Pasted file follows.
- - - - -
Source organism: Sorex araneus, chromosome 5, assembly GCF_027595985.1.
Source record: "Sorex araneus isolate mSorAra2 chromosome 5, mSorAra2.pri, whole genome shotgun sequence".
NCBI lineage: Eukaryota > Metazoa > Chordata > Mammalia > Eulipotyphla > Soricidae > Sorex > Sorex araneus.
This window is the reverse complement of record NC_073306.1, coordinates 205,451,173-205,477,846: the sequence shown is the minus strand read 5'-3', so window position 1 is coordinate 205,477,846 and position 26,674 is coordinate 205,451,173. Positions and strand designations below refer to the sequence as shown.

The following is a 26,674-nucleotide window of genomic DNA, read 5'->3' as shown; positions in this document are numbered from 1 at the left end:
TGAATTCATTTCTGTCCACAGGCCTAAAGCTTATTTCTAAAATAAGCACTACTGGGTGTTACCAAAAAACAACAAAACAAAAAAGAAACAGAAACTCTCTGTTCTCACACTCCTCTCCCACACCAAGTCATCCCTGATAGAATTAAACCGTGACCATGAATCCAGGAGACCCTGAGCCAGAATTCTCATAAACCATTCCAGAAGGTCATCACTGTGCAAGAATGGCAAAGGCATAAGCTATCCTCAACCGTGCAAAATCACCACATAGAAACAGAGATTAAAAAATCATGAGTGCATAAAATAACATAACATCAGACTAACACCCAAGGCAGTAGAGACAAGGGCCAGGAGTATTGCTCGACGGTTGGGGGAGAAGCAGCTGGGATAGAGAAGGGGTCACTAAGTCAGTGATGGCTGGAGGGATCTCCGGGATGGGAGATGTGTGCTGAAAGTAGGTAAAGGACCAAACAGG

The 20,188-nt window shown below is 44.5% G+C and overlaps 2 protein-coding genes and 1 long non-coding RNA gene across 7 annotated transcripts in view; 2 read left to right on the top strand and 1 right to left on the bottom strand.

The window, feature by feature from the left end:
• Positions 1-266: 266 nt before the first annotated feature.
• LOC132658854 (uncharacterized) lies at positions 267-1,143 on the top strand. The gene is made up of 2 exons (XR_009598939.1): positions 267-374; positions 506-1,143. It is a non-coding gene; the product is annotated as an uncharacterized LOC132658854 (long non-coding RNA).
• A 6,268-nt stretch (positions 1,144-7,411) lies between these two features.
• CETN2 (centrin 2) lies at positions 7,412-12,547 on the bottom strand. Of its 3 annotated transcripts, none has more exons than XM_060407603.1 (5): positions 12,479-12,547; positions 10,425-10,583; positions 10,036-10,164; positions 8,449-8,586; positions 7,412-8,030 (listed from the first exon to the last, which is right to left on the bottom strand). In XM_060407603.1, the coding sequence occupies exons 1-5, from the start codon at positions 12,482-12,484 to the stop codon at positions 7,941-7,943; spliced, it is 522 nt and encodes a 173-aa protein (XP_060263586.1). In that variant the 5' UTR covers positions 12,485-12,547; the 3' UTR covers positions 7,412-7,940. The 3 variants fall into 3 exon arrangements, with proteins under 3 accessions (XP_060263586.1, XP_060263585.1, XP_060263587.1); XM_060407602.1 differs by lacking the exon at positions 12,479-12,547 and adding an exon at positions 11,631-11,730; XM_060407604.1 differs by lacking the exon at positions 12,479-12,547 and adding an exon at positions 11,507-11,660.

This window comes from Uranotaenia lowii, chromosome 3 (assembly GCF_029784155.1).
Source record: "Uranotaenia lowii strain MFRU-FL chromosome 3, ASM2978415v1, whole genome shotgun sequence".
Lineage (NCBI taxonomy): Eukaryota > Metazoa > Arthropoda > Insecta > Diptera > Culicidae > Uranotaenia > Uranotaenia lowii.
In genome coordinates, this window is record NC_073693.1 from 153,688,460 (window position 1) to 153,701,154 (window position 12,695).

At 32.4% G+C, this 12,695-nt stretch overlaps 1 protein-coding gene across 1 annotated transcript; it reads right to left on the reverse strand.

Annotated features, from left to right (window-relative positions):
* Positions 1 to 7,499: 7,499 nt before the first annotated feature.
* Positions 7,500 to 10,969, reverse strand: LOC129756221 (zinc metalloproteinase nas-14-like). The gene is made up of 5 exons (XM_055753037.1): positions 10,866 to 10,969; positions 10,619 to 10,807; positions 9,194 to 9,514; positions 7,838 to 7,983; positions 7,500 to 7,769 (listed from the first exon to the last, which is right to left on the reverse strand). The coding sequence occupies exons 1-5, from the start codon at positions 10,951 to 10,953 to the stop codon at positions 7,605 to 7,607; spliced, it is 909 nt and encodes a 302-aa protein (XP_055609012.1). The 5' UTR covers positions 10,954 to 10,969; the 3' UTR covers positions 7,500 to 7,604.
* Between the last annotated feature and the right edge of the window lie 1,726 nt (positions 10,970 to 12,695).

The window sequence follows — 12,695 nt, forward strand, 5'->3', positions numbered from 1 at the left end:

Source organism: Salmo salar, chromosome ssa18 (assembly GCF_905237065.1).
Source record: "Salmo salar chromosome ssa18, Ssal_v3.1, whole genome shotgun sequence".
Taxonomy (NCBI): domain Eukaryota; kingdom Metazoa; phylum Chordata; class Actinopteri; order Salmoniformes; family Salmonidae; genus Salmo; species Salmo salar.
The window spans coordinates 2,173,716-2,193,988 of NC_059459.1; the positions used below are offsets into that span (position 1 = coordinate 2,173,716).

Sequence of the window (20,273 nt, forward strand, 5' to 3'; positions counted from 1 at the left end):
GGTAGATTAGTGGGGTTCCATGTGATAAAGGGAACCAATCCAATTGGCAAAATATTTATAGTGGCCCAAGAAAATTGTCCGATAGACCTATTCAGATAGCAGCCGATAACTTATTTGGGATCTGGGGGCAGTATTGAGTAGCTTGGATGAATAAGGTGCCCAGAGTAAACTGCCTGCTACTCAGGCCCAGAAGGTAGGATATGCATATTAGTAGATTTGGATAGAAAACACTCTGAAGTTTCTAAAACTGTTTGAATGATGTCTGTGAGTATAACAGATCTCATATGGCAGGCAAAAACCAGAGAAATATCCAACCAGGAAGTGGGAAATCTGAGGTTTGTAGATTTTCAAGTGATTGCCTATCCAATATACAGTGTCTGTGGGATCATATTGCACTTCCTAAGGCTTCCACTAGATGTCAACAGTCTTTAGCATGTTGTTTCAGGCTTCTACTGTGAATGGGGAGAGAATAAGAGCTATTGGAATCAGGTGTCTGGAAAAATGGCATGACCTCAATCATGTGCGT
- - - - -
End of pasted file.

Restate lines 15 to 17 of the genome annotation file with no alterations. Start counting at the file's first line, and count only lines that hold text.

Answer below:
Lineage (NCBI taxonomy): Eukaryota > Metazoa > Arthropoda > Insecta > Diptera > Culicidae > Uranotaenia > Uranotaenia lowii.
In genome coordinates, this window is record NC_073693.1 from 153,688,460 (window position 1) to 153,701,154 (window position 12,695).

At 32.4% G+C, this 12,695-nt stretch overlaps 1 protein-coding gene across 1 annotated transcript; it reads right to left on the reverse strand.